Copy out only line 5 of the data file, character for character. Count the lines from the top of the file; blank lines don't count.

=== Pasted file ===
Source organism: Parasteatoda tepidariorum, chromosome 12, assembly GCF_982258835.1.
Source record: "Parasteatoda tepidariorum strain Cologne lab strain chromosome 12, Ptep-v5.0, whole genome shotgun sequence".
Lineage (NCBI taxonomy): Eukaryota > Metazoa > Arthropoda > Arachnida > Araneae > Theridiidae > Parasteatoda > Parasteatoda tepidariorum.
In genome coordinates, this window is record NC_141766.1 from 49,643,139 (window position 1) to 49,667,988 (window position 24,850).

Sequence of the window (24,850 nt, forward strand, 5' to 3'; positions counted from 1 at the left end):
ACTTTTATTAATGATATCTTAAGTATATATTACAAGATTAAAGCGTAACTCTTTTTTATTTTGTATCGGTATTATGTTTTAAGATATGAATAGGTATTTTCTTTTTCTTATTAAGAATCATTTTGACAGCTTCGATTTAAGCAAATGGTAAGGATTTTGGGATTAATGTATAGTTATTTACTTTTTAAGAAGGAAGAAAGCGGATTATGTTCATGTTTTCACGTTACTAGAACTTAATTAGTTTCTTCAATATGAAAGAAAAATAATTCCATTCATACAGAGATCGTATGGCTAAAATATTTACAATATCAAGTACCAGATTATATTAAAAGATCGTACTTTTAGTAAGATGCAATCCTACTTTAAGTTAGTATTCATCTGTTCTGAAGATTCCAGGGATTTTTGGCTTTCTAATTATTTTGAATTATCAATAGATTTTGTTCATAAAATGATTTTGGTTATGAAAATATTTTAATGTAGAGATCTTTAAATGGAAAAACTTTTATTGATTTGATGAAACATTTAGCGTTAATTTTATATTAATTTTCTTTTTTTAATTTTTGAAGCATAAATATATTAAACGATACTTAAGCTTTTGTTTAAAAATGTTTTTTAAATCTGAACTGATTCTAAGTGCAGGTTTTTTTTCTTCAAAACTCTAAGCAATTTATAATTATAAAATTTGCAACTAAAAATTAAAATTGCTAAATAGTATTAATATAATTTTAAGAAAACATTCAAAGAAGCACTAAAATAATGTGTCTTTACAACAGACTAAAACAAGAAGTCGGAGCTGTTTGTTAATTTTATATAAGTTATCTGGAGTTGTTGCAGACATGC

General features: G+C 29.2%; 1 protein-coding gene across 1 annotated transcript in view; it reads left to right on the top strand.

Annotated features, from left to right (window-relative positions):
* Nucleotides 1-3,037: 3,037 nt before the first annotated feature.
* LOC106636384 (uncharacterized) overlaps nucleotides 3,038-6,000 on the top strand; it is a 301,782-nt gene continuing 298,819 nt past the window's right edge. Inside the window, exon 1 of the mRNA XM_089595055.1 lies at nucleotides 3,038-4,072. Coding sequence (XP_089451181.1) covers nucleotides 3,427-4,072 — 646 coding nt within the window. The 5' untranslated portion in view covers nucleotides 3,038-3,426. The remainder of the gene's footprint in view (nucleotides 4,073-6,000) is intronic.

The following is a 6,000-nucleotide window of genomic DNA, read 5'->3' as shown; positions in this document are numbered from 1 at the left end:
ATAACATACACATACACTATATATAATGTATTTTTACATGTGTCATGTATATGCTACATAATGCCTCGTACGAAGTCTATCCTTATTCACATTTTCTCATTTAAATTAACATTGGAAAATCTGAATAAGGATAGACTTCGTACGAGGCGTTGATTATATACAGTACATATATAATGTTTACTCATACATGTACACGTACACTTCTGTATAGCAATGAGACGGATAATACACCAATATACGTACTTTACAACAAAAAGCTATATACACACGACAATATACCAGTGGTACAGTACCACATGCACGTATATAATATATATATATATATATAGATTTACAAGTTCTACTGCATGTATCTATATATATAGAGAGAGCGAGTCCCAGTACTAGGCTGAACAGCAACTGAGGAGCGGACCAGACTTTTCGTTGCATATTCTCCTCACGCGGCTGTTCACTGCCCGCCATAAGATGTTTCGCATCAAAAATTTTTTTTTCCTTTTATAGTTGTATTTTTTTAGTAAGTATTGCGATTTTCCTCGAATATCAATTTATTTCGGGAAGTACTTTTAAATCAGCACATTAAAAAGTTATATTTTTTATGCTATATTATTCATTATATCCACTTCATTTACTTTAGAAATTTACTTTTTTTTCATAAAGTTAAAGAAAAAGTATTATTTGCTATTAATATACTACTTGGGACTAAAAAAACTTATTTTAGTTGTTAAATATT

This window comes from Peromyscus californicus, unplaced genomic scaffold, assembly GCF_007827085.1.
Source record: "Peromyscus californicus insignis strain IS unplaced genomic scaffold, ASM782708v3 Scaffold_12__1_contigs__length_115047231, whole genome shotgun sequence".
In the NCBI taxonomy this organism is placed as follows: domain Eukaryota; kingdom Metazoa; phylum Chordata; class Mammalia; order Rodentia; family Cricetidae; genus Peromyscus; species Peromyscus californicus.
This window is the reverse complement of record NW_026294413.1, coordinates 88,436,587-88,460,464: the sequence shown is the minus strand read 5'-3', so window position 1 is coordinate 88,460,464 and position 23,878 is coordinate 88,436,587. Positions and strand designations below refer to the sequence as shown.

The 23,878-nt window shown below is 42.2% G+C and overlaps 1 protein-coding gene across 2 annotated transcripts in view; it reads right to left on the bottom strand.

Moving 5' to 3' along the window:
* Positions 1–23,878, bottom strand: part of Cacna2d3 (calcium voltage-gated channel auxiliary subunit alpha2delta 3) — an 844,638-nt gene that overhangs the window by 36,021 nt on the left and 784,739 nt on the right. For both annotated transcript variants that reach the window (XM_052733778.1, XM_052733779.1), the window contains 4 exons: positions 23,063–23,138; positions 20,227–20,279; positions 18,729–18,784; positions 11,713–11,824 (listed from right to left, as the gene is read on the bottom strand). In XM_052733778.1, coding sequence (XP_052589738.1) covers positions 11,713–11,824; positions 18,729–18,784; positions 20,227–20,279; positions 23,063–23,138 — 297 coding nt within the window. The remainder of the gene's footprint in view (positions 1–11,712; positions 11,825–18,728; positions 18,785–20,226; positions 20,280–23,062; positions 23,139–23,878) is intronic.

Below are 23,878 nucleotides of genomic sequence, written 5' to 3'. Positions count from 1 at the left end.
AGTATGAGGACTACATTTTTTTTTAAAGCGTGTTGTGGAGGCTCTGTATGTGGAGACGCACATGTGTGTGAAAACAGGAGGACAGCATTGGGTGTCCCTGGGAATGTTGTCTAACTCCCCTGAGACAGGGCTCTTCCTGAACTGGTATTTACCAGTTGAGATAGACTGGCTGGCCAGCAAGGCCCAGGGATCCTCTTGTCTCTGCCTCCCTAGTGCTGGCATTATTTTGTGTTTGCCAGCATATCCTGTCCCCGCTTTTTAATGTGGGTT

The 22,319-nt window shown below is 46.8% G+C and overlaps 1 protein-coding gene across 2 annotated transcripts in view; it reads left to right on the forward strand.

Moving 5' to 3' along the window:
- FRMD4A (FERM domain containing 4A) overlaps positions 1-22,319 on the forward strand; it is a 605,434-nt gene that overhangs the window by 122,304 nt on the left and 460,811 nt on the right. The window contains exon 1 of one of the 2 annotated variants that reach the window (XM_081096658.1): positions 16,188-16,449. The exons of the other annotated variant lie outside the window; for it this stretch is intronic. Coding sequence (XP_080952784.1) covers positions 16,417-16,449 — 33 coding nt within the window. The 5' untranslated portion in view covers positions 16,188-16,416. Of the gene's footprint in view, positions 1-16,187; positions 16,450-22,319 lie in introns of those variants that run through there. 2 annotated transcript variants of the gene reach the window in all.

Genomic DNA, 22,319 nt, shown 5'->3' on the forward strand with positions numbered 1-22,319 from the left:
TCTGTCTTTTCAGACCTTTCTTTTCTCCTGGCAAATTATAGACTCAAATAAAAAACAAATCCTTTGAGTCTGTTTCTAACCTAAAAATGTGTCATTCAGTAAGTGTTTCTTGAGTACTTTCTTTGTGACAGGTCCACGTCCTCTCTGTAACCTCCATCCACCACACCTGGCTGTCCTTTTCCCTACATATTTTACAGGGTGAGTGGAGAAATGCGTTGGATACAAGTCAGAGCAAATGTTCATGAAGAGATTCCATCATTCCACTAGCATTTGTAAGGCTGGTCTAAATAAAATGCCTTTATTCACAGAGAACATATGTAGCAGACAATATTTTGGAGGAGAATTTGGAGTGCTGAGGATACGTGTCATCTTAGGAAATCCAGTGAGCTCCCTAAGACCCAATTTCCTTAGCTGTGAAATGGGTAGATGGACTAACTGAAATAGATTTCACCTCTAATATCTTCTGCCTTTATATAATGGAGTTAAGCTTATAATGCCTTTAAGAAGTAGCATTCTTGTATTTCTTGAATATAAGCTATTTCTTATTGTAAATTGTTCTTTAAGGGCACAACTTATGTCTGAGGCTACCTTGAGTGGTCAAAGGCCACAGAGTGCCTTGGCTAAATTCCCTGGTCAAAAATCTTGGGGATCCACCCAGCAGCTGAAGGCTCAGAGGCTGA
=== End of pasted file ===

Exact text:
Sequence of the window (24,850 nt, forward strand, 5' to 3'; positions counted from 1 at the left end):